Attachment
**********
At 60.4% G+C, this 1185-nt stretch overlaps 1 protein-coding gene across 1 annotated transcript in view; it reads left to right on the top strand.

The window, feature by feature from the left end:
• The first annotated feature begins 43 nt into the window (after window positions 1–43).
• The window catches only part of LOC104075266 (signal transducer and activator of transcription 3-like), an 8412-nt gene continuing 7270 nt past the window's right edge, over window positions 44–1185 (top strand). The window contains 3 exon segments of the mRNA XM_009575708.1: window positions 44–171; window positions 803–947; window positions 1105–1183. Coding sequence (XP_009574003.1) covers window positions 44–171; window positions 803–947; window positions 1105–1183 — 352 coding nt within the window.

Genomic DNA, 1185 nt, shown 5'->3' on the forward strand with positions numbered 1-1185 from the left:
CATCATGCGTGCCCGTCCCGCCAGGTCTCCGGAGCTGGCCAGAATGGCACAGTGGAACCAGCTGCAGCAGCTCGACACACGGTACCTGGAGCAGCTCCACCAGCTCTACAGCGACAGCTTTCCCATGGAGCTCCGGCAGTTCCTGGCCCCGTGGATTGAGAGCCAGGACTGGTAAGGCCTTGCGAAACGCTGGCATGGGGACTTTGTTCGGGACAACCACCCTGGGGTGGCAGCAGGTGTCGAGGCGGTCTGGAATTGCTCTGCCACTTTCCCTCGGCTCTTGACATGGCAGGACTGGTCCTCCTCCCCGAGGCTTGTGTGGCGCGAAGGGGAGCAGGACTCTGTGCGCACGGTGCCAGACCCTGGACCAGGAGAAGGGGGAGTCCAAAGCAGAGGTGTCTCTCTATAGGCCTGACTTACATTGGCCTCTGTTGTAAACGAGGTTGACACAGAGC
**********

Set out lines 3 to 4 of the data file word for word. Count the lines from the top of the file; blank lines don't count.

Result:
• The first annotated feature begins 43 nt into the window (after window positions 1–43).
• The window catches only part of LOC104075266 (signal transducer and activator of transcription 3-like), an 8412-nt gene continuing 7270 nt past the window's right edge, over window positions 44–1185 (top strand). The window contains 3 exon segments of the mRNA XM_009575708.1: window positions 44–171; window positions 803–947; window positions 1105–1183. Coding sequence (XP_009574003.1) covers window positions 44–171; window positions 803–947; window positions 1105–1183 — 352 coding nt within the window.